As the year comes to a close, we look back on what we followed through the sky this year. From celebrations to challenges and goodbyes to some impressive sky drawing, here are 17 things that flew—or didn’t—in 2017.
1. Flight 666 to HEL on Friday the 13th
2. The longest flight in the world
After Emirates held the title for a few months with its Auckland-Dubai flight, Qatar Airways inaugurated the world’s longest flight from Auckland to Doha in February.
3. Swiss repairs a broken engine like clockwork
After one of their 777s experienced an issue with one of its engines on 1 February and needed to divert to Iqaluit in northern Canada, Swiss set to work getting the passengers to their destination and the aircraft back in the air. The effort involved an A330, an An-124 with a new engine, and a giant tent.
4. The 737 MAX signs its name
As part of a test flight in February, Boeing sent its 737 MAX over the northwest United States to sign its name.
5. The Airbus A320 celebrates 30 years of flight
On 22 February, the Airbus A320 celebrated its 30th anniversary in the air. Here’s what a day in the life of the A320 family looks like.
— Flightradar24 (@flightradar24) February 22, 2017
6. The 787-10 takes flight
The longest version of the 787, the 787-10 took flight for the first time on 31 March. The aircraft is set to enter service in 2018.
— Flightradar24 (@flightradar24) March 31, 2017
7. The Boeing 737 celebrates 50 years of flight
On 9 April 1967, the first Boeing 737 took flight. On the 50th anniversary of that flight we tracked 26,000 737 flights. See them all below.
8. Restrictions on Qatari flights
At the beginning of June, the UAE, Saudi Arabia, Bahrain, and Egypt placed restrictions on Qatar-registered aircraft arriving, departing, or transiting their airspace. These restrictions have forced Qatar Airways to reroute many flights.
— Flightradar24 (@flightradar24) June 8, 2017
9. Boeing did this
— Flightradar24 (@flightradar24) June 19, 2017
10. COMAC C919 first flight
On 5 May, the COMAC C919, the first domestically designed and produced Chinese large passenger jet took flight for the first time. The aircraft completed a 1 hour 18 minute flight that, in a first for any manufacturer, included a publicly available live video feed from the flight deck.
11. Constructions fumes
Construction fumes in the Washington ARTCC caused an evacuation of air traffic controllers. Flights in the airspace were dramatically reduced for a time while the facility was vented and controllers were allowed to return.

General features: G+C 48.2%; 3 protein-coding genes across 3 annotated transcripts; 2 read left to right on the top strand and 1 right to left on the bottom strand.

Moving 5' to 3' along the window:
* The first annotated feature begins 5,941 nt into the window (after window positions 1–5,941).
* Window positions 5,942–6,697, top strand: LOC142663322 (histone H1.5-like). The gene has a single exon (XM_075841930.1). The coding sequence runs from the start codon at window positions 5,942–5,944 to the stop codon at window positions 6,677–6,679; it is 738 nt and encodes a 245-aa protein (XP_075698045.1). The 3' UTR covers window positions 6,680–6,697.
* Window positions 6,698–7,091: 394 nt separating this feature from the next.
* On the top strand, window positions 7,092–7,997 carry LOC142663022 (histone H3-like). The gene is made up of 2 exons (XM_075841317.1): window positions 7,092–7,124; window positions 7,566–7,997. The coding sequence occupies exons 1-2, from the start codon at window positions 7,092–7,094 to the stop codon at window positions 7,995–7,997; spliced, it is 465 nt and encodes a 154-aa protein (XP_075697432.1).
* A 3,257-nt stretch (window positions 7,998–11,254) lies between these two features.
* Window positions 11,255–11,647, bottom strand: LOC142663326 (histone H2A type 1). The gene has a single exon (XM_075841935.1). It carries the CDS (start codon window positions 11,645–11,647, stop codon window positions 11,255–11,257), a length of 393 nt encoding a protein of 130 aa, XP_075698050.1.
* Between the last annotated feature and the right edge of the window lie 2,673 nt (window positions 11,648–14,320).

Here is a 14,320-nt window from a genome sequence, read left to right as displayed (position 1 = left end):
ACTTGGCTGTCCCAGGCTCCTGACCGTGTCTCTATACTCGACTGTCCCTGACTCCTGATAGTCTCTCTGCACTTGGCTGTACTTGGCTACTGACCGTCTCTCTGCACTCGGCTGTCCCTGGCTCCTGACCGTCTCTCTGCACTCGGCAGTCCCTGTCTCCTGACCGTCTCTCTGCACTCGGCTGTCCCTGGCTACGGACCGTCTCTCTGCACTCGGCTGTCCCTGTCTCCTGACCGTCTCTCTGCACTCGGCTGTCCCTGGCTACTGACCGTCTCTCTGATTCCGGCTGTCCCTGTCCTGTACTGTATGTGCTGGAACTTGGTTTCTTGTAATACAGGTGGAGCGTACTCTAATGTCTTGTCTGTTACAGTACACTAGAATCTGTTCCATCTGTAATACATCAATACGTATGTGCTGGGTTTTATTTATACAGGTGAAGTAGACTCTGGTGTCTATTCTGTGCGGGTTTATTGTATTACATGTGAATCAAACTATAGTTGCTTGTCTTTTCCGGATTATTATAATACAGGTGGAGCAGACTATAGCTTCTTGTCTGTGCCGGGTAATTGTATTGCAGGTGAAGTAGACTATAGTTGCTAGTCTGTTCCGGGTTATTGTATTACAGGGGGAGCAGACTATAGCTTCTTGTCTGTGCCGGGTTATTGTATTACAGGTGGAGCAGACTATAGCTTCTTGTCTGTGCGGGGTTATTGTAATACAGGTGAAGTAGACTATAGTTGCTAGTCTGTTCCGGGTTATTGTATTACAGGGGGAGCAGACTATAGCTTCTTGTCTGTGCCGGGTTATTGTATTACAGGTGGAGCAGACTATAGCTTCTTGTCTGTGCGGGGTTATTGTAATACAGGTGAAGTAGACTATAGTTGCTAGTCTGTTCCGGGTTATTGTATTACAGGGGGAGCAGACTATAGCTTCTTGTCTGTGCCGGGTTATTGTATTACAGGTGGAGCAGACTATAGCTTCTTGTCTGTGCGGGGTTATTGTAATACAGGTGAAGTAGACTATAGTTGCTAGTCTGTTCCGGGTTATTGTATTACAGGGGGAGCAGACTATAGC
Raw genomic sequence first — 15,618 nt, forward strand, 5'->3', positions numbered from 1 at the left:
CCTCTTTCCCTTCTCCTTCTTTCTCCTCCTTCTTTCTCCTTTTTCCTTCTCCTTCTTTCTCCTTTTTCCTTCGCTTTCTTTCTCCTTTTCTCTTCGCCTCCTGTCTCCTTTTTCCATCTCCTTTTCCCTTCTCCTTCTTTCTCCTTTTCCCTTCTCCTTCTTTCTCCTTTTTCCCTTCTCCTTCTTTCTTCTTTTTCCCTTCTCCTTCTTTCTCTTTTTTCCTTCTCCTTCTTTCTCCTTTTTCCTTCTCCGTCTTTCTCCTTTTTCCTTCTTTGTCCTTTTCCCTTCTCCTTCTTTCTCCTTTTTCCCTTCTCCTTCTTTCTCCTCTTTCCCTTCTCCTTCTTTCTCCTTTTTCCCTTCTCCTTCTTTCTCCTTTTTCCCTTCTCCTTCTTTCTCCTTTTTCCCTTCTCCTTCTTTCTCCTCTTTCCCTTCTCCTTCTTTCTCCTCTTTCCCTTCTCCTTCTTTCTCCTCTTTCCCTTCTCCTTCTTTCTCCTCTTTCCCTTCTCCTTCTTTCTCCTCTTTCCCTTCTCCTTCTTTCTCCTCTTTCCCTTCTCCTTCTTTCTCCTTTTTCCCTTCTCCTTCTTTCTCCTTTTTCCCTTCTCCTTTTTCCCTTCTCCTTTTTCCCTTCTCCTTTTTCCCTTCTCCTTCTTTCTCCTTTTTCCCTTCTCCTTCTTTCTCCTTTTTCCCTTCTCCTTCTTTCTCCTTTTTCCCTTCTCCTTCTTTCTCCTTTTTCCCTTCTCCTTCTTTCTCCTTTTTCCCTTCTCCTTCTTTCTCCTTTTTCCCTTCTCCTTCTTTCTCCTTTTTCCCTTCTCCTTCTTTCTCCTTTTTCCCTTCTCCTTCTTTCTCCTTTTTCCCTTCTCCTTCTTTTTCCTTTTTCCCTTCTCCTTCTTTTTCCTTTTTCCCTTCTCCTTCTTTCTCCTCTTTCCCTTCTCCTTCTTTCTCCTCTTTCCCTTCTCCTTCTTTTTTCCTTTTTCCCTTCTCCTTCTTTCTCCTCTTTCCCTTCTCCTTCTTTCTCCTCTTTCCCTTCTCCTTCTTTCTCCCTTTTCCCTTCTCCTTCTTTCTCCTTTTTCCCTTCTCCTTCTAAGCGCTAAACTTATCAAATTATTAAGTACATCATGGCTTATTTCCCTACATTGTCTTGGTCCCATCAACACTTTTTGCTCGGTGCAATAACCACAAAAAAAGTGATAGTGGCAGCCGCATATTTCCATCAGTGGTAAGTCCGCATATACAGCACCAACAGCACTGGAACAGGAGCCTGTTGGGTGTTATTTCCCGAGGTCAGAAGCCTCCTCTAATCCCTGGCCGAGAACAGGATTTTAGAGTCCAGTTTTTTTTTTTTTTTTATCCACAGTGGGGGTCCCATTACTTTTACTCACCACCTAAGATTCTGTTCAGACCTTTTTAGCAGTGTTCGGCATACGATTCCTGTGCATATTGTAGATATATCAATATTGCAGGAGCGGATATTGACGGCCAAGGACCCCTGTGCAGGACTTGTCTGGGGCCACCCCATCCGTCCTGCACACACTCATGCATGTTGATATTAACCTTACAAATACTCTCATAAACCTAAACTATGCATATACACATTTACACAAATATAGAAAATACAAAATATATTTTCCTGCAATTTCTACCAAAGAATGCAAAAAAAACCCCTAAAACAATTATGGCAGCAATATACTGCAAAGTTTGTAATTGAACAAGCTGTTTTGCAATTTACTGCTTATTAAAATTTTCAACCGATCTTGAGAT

Airspace clearing (2200-0100 UTC) following the evacuation of Washington ARTCC.
— Flightradar24 (@flightradar24) July 11, 2017
12. Open Skies
In August, CNN noted the presence of a Russian Air Force jet above Washington D.C. conducting low level flight and news quickly spread. The flight, however, was just a routine flight as part of the Treaty on Open Skies, of which Russia and the United States are signatories.
13. Delta goes big, then goes home
In the face of a category 5 hurricane, Delta Air Lines meteorologists, dispatchers, pilots, cabin crew, and ground crew accomplished an incredible feat.. As Hurricane Irma bore down on San Juan, Puerto Rico, Delta sent one last flight to help evacuate a few hundred people from San Juan just before the airport closed.
14. Air France A380 engine failure
On 30 September, Air France flight 66 en route from Paris to Los Angeles suffered an engine failure over Greenland, leading to a safe diversion to Goose Bay in Canada. The aircraft remained on the ground until it was repaired enough to fly back to Paris where it continues to undergo maintenance.
15. Air Berlin’s final flight
On 27 October, Air Berlin conducted its final flight. As a special send off to the airline, the final flight used the callsign BER4EVR.
16. Final United Airlines 747 flight
On 7 November, after 47 years of continuous service, United Airlines conducted its final 747 revenue flight. The flight, from San Francisco to Honolulu, departed with special photo pass over the Golden Gate Bridge and arriving in Honolulu to a welcoming giant lei.
17. Flights resume transiting Iraqi airspace
After a 3 year halt, international flights resumed transiting Iraqi airspace in November. In 2014, security concerns prompted much of the traffic between the Gulf states and Europe and North America to begin transiting Iran. United Arab Emirates-based airlines were the first to resume the slightly shorter routing through Iraq and other airlines are following suit.
What did we miss?
Year end lists are highly subjective, so tell us what we should have added to our list. Tweet us at Flightradar24 or leave a comment on our Facebook page. Happy new year! Wishing everyone a great 2018.